Although there is much truth in the book, it is a novel and Hannah’s relationship with Mary is pure fiction. Although Mary was the trigger to writing this book and her life provides many of the events, it is actually Hannah’s story. It tells of a young, naive woman, who falls in love with an older woman, who suffers terrible grief when her love dies, and even more grief when she discovers a dreadful truth.

Marilyn Pemberton
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About the author

Marilyn Pemberton has always worked in IT and is still a full-time project manager. However, at the age of forty (over two decades ago!) she decided she wanted to exercise the right side of her brain and so commenced a part-time BA in English literature at Warwick University. This progressed to an MA and then to a PhD on the utopian & dystopian aspects of Victorian fairy tales. Her debut novel, The Jewel Garden, was published in February 2018 by Williams & Whiting. Marilyn is a member of the Society of Women Writers & Journalists, the Historical Novel Society and The Society of Authors. Marilyn is currently working on a new historical novel, set in 18th century Italy that tells of two young boys who are bought from their families by a wealthy count, castrated and then trained to be singers. This was something that was actually done at the time, though this story is purely fictional. It follows the boys as one becomes a successful singer and the other who does not.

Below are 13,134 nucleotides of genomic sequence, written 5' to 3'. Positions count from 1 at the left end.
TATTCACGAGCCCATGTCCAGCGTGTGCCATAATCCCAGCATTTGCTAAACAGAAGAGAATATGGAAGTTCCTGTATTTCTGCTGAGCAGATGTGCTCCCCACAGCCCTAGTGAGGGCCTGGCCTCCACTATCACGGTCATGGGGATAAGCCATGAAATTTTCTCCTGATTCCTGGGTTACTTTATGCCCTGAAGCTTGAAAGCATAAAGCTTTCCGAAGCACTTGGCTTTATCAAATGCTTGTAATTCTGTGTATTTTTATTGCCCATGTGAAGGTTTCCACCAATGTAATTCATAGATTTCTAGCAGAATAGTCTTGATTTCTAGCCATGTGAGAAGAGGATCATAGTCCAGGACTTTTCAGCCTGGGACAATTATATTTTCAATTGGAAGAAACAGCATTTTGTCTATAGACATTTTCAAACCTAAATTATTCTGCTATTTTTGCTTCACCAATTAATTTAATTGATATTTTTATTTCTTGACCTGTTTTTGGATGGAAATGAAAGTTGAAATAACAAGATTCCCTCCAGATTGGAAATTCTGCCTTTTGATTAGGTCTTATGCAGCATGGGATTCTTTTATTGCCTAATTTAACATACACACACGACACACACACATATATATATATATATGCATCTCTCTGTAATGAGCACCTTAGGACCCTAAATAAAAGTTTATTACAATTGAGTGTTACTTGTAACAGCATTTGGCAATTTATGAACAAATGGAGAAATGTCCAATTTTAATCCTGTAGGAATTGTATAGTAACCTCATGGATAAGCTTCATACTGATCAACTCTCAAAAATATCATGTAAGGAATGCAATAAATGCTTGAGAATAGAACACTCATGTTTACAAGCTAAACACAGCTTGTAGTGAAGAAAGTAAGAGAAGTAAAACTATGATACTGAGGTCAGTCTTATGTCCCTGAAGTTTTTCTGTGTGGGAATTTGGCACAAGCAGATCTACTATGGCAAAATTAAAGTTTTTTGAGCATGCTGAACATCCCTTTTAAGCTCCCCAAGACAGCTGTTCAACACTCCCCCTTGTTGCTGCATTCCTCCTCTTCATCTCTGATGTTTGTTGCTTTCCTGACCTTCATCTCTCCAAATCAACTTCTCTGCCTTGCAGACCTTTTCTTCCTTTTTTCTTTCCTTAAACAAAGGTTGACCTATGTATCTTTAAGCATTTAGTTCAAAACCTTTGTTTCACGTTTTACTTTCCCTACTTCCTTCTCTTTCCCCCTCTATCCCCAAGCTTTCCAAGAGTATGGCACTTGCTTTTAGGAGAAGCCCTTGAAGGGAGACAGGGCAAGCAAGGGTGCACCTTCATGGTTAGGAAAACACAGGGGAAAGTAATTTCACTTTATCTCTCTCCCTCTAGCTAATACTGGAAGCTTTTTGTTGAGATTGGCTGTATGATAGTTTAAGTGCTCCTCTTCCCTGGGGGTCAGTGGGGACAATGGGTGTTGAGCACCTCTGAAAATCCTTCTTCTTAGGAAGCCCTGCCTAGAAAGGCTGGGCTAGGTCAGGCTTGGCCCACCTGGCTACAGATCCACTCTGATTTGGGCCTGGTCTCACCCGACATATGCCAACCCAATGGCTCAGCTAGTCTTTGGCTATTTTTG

Find out more at Marilyn's website https://marilynpemberton.wixsite.com/author
and blog writingtokeepsane.wordpress.com and follow her on Facebook and Twitter @mapemberton54